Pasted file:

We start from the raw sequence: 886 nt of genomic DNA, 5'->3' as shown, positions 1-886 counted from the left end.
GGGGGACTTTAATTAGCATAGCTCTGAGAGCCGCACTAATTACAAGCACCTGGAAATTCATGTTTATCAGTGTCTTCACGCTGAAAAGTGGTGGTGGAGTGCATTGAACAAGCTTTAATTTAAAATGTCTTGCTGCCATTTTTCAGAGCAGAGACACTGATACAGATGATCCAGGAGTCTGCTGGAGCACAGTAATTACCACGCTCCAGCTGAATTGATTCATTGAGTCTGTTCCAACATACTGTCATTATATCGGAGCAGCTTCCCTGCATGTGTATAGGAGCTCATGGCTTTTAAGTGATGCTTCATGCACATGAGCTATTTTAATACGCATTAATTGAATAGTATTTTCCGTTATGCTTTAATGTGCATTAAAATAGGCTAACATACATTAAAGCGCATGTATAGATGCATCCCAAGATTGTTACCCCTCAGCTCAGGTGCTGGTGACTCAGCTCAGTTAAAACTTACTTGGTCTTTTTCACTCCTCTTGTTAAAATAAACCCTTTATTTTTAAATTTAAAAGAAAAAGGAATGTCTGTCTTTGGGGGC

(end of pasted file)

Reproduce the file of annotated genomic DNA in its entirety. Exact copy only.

We start from the raw sequence: 886 nt of genomic DNA, 5'->3' as shown, positions 1-886 counted from the left end.
GGGGGACTTTAATTAGCATAGCTCTGAGAGCCGCACTAATTACAAGCACCTGGAAATTCATGTTTATCAGTGTCTTCACGCTGAAAAGTGGTGGTGGAGTGCATTGAACAAGCTTTAATTTAAAATGTCTTGCTGCCATTTTTCAGAGCAGAGACACTGATACAGATGATCCAGGAGTCTGCTGGAGCACAGTAATTACCACGCTCCAGCTGAATTGATTCATTGAGTCTGTTCCAACATACTGTCATTATATCGGAGCAGCTTCCCTGCATGTGTATAGGAGCTCATGGCTTTTAAGTGATGCTTCATGCACATGAGCTATTTTAATACGCATTAATTGAATAGTATTTTCCGTTATGCTTTAATGTGCATTAAAATAGGCTAACATACATTAAAGCGCATGTATAGATGCATCCCAAGATTGTTACCCCTCAGCTCAGGTGCTGGTGACTCAGCTCAGTTAAAACTTACTTGGTCTTTTTCACTCCTCTTGTTAAAATAAACCCTTTATTTTTAAATTTAAAAGAAAAAGGAATGTCTGTCTTTGGGGGC